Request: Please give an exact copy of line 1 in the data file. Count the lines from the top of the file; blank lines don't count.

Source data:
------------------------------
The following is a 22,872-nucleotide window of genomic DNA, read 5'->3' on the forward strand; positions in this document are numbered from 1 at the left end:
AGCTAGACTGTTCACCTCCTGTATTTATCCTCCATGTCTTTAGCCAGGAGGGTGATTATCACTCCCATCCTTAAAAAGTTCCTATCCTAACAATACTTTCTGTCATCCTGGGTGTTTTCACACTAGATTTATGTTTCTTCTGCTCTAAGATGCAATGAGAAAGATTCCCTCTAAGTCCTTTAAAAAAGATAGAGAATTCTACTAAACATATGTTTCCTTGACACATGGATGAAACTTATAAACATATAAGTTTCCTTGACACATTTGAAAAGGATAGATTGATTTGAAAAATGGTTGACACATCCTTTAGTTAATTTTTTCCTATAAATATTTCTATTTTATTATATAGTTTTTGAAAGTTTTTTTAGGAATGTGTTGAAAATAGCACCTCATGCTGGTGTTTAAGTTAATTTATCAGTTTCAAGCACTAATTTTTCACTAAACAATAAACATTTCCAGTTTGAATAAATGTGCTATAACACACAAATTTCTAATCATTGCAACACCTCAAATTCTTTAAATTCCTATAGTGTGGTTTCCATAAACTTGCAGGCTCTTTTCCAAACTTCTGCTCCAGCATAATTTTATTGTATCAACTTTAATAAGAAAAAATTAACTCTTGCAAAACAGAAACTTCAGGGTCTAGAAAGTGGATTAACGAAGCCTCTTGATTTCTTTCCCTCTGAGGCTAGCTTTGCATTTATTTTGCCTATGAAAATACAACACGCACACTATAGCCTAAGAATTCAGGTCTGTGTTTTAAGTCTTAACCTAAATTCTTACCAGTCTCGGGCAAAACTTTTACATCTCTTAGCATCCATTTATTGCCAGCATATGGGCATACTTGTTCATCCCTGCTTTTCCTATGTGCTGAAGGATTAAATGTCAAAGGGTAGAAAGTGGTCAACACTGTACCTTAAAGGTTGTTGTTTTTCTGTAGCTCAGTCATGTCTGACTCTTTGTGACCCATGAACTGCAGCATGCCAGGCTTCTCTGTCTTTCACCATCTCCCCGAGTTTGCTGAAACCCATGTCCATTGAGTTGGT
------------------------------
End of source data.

The following is a 22,872-nucleotide window of genomic DNA, read 5'->3' on the forward strand; positions in this document are numbered from 1 at the left end: